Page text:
The unrest in Hong Kong over the past two months has attracted much international attention. However, the protests that have now erupted can ultimately be traced back to a tension between two models, the one-party authoritarian model of mainland China, and the British-style democratic model which many in Hong Kong aspire too.
Labelled as ‘brainwashing’ by opponents, a textbook named ‘The China Model’ was distributed to Hong Kong schools in 2012. The textbook stirred extreme controversy for the way it portrayed multi-party democracies as inherently chaotic and unstable, while promoting China’s one-party system as a beacon of stability and prosperity.
In the time since Britain returned Hong Kong to China, there has been increasing anxiety among Hongkongers who feel that the One Country-Two Systems model is failing to protect their democratic rights. In the last month, Hong Kong has become embroiled in protests, with up to two million citizens taking to the streets to protest against a proposed extradition law which would allow prisoners to be extradited to the mainland. Many were concerned that the law would undermine Hong Kong’s relatively independent legal system and could be used by China as a tool to stifle dissent.
While the protesters seem to have won the battle to stop the law from proceeding, the war between supporters of democracy and the Hong Kong authorities – who are heavily influenced by Beijing – is far from over. Although Hong Kong enjoys more democratic freedoms than mainland China, it is not the China Model that the protestors want to follow, but the Taiwan model.
Taiwan, while only officially recognised by a handful of nations, has essentially functioned as an independent state since the nationalist Kuomintang (KMT) fled to the island in 1950 after losing the Chinese Civil War. While initially an authoritarian state, in the 80’s and 90’s Taiwan began to reform politically, holding democratic elections in 1996. The nation now enjoys a healthy multi-party democracy, with the two main parties being the ‘Blue’ KMT and the ‘Green’ Democratic People’s Party (DPP).
Taiwan’s current leader, Tsai Ing-wen, belongs to the politically liberal DPP, which has remained committed to independence from the mainland. The existence of Taiwan as a functioning independent state with a liberal democracy and thriving economy presents a major headache for Beijing. The shrill anger caused by Donald Trump’s phone call to Taiwan’s president in 2016 is an example of Beijing’s frustration at being unable to control Taiwan, the final part of its vision of a unified China.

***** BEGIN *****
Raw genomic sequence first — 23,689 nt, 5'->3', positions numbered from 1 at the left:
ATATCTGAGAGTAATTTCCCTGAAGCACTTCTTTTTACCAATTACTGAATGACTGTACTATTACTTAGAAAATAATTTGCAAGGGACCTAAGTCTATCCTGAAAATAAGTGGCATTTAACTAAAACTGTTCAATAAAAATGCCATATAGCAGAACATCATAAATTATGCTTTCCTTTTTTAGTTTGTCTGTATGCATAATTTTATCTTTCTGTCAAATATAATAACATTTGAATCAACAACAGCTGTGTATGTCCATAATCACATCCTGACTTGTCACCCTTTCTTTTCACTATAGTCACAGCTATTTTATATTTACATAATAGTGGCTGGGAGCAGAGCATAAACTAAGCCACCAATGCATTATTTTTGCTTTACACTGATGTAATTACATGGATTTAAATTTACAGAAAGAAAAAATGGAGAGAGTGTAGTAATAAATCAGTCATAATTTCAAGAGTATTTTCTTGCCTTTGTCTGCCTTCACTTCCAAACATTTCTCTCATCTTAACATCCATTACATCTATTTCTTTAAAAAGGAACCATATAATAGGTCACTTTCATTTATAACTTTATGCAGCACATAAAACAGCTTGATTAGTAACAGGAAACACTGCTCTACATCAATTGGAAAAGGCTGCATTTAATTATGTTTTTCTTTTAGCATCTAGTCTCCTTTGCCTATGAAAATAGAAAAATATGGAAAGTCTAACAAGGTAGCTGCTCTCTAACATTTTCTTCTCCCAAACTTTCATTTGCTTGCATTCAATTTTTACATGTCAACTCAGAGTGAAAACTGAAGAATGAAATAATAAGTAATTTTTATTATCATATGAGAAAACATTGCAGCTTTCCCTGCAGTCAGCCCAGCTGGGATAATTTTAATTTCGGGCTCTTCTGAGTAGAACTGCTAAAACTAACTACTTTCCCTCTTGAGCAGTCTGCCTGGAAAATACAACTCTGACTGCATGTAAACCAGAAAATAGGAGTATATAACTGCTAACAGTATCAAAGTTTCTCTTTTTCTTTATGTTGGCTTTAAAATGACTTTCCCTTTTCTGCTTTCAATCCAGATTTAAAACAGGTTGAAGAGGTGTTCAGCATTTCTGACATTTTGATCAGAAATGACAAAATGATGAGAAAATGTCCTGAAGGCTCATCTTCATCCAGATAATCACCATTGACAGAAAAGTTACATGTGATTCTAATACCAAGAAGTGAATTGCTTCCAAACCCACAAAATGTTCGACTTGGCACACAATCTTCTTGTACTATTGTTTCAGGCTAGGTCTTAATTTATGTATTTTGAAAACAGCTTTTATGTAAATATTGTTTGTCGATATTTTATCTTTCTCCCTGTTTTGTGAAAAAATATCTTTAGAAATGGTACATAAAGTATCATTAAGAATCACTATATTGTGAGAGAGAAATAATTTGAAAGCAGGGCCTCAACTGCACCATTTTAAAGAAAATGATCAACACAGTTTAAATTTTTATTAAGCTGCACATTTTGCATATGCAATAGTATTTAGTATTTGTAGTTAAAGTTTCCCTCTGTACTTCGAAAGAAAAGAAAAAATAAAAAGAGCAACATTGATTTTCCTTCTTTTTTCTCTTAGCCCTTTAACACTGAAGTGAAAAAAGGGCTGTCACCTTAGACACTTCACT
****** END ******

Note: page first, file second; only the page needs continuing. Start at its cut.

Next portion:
With the great surge of nationalism that occurred after the ‘reunification’ of Hong Kong and Macau with mainland China in 1997, it was hoped by many that Taiwan would soon follow in Hong Kong’s footsteps. The One Country Two Systems model was meant to provide reassurance, not just to Hong Kong but also to Taiwan, that China would respect their democratic system and autonomy. Today, Beijing vociferously proclaims its hopes of 'national rejuvenation,’ with President Xi in January delivering a speech calling for Taiwan to join with China to end the ‘political division across the strait’.
Taiwan, however, remains resolute in its desire for independence. Many argue that One Country, Two Systems has failed to protect Hong Kong ‘s democratic characteristics which only makes Taiwan more circumspect regarding any sort of unification with Beijing. Tsai Ing- Wen’s response to Xi’s January call was an emphatic ‘No.’
Although Xi has spoke of the possibility of invasion, in reality this seems somewhat improbable. Even if the US decided not to support Taiwan, many argue that China, despite its far superior military, would still be unable to successfully conquer Taiwan. Thus, for all of China’s economic and military strength, Taiwan remains tantalisingly out of its control.
The defiance of Taiwan in the face of such adversity no doubt provides inspiration for the Hongkongers calling for change. The China Model textbook claimed that multi-party systems cause instability, but Taiwan shows that this is not necessarily true. What is more, Taiwan demonstrates that democracy can work not only in the West but also in Asian nations. If Taiwan can function as a stable democracy with a healthy economy completely independent from Chinese rule, why could Hong Kong not do the same?
The frustration with the political situation in Hong Kong shows no signs of dissipating any time soon. July 1 was the twenty-second anniversary of the handover of Hong Kong, which protestors marked by storming the city’s parliament house. Graffiti in the Hong Kong Parliament defiantly proclaimed that ‘HK is not China’ in the Hong Kong Parliament.
One Country, Two Systems is supposed to remain in place for another twenty-eight years, but in the current climate it is uncertain what this will look like for the people of Hong Kong. As the tension between Beijing’s growing influence and the increasing demands for democracy seem unlikely to be resolved any time soon, the rest of the world will be watching to see how these seemingly irreconcilable tensions play out.
Callum Irving is an International Relations student at Macquarie University who has travelled extensively throughout mainland China, Hong Kong and Taiwan.